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NCAA board hands 5 biggest conferences more power

Thursday, August 7, 2014 | 7:28 p.m. CDT; updated 10:27 p.m. CDT, Thursday, August 7, 2014

INDIANAPOLIS — The biggest schools in college sports are about to get a chance to make their own rules.

Up first is likely finding a way to spend millions of dollars in new money — either in the form or stipends or fatter scholarships — on athletes across the country.

The NCAA Board of Directors voted 16-2 on Thursday to approve a historic package of changes that allows the five richest football conferences — the ACC, Big Ten, Big 12, Pac-12 and Southeastern Conference — to unilaterally change some of the rules that have applied to all Division I schools for years. The 65 universities in those leagues will also benefit from a new, weighted voting system on legislation covering the 350 schools in Division I.

"It does provide degrees of autonomy for the five high-resource conferences," said Wake Forest President Nathan Hatch, the board chairman and a key architect of the plan. "This is not complete autonomy. We're still part of Division I, but I think it allows us to provide more benefits to student-athletes."

A handful of university presidents who spoke at NCAA headquarters after the vote agreed on one thing: Paying athletes to play is off the table. And it's very unlikely that the five leagues will design their own policies when it comes to infractions.

But there's a good chance the five leagues will take steps to add money to scholarships or craft an athlete stipend intended to help cover the so-called full cost of attending college — costs beyond tuition, room and board and books and supplies. That will be millions more in spending by leagues that are already partners in multimillion-dollar TV contracts to show off their top sports of football and basketball, raising fresh concerns about an arms race in college athletics.

It is certainly a dramatic new start for an organization that has come under increasing criticism.

Already this year, the NCAA has agreed to settle two lawsuits for a combined $90 million and still awaits a judge's decision on a federal lawsuit in which plaintiffs led by Ed O'Bannon have argued college sports' amateurism rules are anti-competitive and allow the organization to operate as an illegal cartel. Also pending is a decision by the National Labor Relations Board on whether Northwestern football players can form what would be the first union for college athletes in U.S. history.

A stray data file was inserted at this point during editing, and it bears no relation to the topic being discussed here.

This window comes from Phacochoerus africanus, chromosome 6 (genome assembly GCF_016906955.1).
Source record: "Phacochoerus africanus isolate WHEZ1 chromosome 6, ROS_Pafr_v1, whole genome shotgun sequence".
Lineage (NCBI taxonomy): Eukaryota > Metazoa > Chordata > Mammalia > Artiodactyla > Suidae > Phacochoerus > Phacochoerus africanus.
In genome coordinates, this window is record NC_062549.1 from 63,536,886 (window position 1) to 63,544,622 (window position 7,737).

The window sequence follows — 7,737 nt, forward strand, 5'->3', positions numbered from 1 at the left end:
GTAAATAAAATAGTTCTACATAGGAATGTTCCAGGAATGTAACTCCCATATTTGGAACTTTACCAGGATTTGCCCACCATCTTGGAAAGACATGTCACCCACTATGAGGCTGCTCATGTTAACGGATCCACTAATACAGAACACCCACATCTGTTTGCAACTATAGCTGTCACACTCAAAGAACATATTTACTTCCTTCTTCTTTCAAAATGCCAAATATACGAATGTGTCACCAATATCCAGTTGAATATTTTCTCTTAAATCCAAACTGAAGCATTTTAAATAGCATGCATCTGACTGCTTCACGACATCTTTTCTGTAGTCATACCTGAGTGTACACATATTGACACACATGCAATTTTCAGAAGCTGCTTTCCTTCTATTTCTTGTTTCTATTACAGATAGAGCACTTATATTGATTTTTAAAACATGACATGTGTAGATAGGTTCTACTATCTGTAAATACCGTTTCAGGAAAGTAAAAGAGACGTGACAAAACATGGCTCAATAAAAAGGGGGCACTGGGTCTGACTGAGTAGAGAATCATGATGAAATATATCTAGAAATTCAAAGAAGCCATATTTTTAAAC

While NCAA leaders acknowledge the new system may not quash every legal case or argument, those who helped draft this proposal believe it will give prominent schools greater leeway in addressing the amateurism model and other concerns.

"I think we sometimes have to go back to why do people file lawsuits?" said Kansas State President Kirk Schulz, who worked on the plan. "It's because they can't get the action they want. It (autonomy) is going to help with some things, not all."

The power conferences contend they need more flexibility to solve the day's hottest controversies, including recruiting and health insurance, and complained long and loud over the past two years that change was critically important.

If the decision survives a 60-day override period, the transition to the new system could begin in January. Commissioners and school leaders from the power conferences have until Oct. 1 to create a wish list of areas where they want autonomy.

Any items that make the list would require majority approval from one of the five leagues and still will need the OK of at least 12 of the 20 presidents or chancellors on the expanded board of directors. Then, one representative from each of the 65 schools in the power-five leagues and three athletes from each conference would vote on each item. Passage would require 48 of the 80 votes and a simple majority of support from schools in at least three of the five conferences or a simple majority of all votes (41) and a simple majority from schools in four of the five leagues to pass.

NCAA President Mark Emmert also said the board could veto an autonomous rule change if it goes too far. He described that situation as "rare."